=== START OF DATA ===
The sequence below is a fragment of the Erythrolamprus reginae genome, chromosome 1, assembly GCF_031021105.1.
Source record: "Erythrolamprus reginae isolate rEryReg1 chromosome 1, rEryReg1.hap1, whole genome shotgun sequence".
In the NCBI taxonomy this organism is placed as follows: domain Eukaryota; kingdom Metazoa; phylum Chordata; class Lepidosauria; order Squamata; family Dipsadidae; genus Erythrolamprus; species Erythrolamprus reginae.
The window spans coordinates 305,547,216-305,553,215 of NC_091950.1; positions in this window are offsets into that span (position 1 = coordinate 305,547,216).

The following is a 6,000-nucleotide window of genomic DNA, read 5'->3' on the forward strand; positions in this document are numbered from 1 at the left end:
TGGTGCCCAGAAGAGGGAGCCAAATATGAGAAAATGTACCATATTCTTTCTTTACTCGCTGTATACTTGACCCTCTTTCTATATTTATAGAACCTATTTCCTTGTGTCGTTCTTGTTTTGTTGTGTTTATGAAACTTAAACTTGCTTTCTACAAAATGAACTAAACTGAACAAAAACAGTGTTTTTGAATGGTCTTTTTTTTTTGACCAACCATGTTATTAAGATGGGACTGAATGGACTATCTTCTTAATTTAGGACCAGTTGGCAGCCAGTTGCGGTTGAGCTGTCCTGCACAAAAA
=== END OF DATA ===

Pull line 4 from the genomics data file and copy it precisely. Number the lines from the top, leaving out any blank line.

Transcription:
The window spans coordinates 305,547,216-305,553,215 of NC_091950.1; positions in this window are offsets into that span (position 1 = coordinate 305,547,216).